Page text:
And I think that was what we really tried to do with our canvassing, with our stories, with our interviews, was to make sure, again, that those stories played a key role. And I think, obviously, we saw then on Friday that that really paid off, because people really resonated with the fact that this is—this is something that has hit the core of Irish society, that has affected women, has affected families, and that I think that really made people stand up and go, “Actually, we’re not having this anymore. We care too much about people. We care too much about how we look after people in Ireland.” And I think people were really ready to just take that care home.
AMY GOODMAN: Speaking of going to England, that’s exactly what women in Northern Ireland have to do. And last year, Democracy Now! traveled to Belfast, Northern Ireland. We spoke to Emma Campbell, an abortion rights activist with the Alliance for Choice and a photographer with the X-ile Project, an online gallery highlighting the portraits of an estimated 170,000 women who have had to travel abroad to access abortion outside of Ireland and Northern Ireland.
EMMA CAMPBELL: In 1967, when the U.K. government introduced the 1967 Abortion Act, which allowed women in England, Scotland and Wales access to an abortion with the sign-off of two doctors, it was never extended to Northern Ireland. Northern Ireland had its own Parliament at the time. It was a devolved Parliament, and they never introduced the act. Of course, since then, there have been many occasions when Northern Ireland hasn’t had a devolved government and have been directly ruled by U.K., Westminster. And in that long period of time, the act was never extended to Northern Ireland. It was never introduced.
And, in fact, on a number of occasions, when there was an attempt to extend it to Northern Ireland, politicians in the DUP, which is the Democratic Unionist Party—but, regardless of the name, they’re not very democratic, but they’re very pro-union with the United Kingdom, and they’re very conservative, with a small c, very religion, and come from a kind of Protestant loyalist background. And they were extremely opposed to any extension of the ’67 act to Northern Ireland and, in fact, did a number of deals with the U.K. government to vote for some measures, for internment and so forth, with the U.K. government in order to stop abortion happening in Northern Ireland.
So, we’ve been on this kind of path of struggle for abortion rights since then. There’s been a lot of activism amongst women in Northern Ireland from the ’60s and ’70s, especially the trade unions were amongst the first to adopt pro-choice policies and try and campaign around the idea of getting abortion extended to Northern Ireland.
AMY GOODMAN: That’s photographer Emma Campbell of the X-ile Project. So I asked her to explain what this project is.
EMMA CAMPBELL: The X-ile Project was really envisioned as a way of showing solidarity, a way of removing the stigma and the silence and secrecy around abortion, because obviously that plays a huge part in moving the ideas forward. Women have had to—when they travel over, they quite often pretend they’re going over for a different reason, that they’re visiting family or they’re going on a business trip or—and the X-ile Project wanted to have something that showed that there are lots of women just like you and me who have had to access abortions. And so, these are women who are willing to put their face forward and say, “I’ve had an abortion.” And it’s the first time, really, anything like this has happened in Ireland, north or south. So, it’s been quite amazing, and the response has been overwhelming.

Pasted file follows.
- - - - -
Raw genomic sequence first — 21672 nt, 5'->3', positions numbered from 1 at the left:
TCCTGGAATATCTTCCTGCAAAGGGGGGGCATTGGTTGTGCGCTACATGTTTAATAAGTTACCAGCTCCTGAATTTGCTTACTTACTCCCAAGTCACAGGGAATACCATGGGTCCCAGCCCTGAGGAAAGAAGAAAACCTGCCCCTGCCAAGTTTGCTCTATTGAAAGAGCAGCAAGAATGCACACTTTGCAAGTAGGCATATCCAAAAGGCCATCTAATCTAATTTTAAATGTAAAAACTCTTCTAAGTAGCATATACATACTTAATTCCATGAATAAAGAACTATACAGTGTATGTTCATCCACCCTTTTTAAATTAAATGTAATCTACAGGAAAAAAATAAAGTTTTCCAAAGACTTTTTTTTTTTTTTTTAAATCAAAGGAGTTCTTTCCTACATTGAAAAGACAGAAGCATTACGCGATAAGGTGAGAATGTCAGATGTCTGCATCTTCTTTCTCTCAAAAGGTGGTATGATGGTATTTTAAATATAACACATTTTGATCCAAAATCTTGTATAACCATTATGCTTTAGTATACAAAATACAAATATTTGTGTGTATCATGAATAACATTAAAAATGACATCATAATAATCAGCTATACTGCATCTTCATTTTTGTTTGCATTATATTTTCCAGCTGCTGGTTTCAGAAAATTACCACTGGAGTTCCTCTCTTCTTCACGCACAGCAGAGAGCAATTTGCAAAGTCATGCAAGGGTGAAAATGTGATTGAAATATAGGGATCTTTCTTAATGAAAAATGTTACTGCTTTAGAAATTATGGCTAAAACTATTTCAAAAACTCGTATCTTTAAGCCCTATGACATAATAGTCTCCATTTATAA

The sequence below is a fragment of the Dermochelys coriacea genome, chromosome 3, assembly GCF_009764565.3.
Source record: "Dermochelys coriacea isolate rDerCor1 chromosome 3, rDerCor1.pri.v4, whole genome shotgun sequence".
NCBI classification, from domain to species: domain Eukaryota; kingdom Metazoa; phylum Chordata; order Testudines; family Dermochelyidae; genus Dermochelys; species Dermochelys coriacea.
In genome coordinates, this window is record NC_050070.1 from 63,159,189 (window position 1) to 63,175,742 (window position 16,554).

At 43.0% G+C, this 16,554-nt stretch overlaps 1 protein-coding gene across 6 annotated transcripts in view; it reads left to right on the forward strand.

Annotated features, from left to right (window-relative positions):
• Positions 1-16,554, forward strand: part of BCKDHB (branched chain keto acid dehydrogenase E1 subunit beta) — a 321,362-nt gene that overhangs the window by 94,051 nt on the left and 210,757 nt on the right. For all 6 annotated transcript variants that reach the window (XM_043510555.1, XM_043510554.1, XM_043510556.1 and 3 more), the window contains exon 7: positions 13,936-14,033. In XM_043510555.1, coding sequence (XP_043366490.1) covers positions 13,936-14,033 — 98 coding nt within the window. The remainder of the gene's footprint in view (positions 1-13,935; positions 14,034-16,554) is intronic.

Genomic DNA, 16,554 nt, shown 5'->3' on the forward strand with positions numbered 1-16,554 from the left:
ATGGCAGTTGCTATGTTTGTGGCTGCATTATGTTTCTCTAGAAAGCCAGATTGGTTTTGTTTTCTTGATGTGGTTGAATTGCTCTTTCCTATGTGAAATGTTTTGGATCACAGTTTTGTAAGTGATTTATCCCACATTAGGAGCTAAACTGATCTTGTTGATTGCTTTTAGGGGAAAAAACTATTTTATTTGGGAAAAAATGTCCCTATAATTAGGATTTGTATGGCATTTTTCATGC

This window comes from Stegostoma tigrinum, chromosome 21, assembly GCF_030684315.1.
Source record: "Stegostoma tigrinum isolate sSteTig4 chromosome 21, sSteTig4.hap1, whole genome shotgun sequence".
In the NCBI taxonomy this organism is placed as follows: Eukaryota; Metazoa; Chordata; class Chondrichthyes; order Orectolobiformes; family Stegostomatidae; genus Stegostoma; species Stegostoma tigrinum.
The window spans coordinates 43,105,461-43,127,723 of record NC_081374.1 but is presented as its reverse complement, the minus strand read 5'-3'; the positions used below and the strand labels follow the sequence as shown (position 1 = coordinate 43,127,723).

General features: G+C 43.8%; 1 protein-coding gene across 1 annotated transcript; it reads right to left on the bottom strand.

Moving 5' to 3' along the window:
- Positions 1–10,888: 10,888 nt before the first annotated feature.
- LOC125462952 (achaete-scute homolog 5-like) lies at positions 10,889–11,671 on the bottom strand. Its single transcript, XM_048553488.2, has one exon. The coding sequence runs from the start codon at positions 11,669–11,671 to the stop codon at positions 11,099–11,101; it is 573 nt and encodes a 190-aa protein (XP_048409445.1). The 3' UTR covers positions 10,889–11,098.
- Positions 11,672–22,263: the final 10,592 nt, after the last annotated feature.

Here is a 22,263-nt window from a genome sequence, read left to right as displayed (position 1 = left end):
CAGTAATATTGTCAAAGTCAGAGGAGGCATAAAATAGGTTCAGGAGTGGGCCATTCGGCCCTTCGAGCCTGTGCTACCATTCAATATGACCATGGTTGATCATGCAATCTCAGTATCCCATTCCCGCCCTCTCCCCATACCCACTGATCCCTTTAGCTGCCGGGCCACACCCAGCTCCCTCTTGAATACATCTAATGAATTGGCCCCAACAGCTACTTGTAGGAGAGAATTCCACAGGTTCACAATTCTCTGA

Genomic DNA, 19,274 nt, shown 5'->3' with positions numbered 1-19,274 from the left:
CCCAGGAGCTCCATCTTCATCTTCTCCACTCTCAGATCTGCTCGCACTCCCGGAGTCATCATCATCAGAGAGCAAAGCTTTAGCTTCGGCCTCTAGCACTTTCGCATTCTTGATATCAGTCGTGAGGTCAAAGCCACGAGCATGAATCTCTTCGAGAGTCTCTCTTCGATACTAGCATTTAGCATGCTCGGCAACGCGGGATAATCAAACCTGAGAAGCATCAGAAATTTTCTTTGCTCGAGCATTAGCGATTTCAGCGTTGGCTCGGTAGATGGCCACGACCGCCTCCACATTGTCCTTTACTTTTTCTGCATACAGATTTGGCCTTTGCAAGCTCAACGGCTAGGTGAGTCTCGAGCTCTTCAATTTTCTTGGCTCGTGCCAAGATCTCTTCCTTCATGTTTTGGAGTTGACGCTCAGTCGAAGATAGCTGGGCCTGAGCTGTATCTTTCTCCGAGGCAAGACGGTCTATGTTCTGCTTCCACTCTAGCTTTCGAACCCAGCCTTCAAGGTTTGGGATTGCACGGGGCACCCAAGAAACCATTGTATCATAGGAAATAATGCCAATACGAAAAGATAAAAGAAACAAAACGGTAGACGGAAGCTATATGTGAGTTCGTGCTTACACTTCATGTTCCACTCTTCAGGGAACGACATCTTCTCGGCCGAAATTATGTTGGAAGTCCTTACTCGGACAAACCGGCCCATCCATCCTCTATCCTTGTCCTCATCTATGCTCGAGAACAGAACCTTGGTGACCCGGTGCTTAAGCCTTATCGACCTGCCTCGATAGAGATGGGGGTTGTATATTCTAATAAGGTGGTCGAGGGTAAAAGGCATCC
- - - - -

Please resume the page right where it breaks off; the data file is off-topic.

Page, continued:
AMY GOODMAN: Now, explain what you’re doing. You are taking—
EMMA CAMPBELL: So, we photograph women who have had abortions, and we don’t ask them their story or ask them to explain anything. We just take their first name and their face. And—
AMY GOODMAN: Portrait.
EMMA CAMPBELL: Portrait. And we publish. We always publish the portraits as a group rather than as individuals, because it’s about talking about how many women have had to go through this alone before.
AMY GOODMAN: So this is a gallery of women—
EMMA CAMPBELL: Yes.
AMY GOODMAN: —who have had abortions.
EMMA CAMPBELL: That’s right, yeah. And a lot of them have found—consequently, as a part of doing the X-ile Project, as being one of the faces in the gallery, a lot of them have found their way to being more active in the fight for abortion rights. And certainly, you know, for many of them, the sky didn’t fall in. So it’s been a very empowering project for the women involved.
AMY GOODMAN: That is Emma Campbell of the X-ile Project. We spoke to her in Belfast last year.
BBC is reporting today Labour has challenged British Prime Minister Theresa May to show she really is a feminist by backing reform of Northern Ireland’s strict abortion law. The shadow attorney general, Shami Chakrabarti, said women in Northern Ireland “have been let down by privileged women and men for too long.” She said the PM was a “self-denying [sic] feminist,” and “the test of feminists is whether they stick up for all women.” So, I wanted to ask Grainne Griffin about the situation of women in Northern Ireland.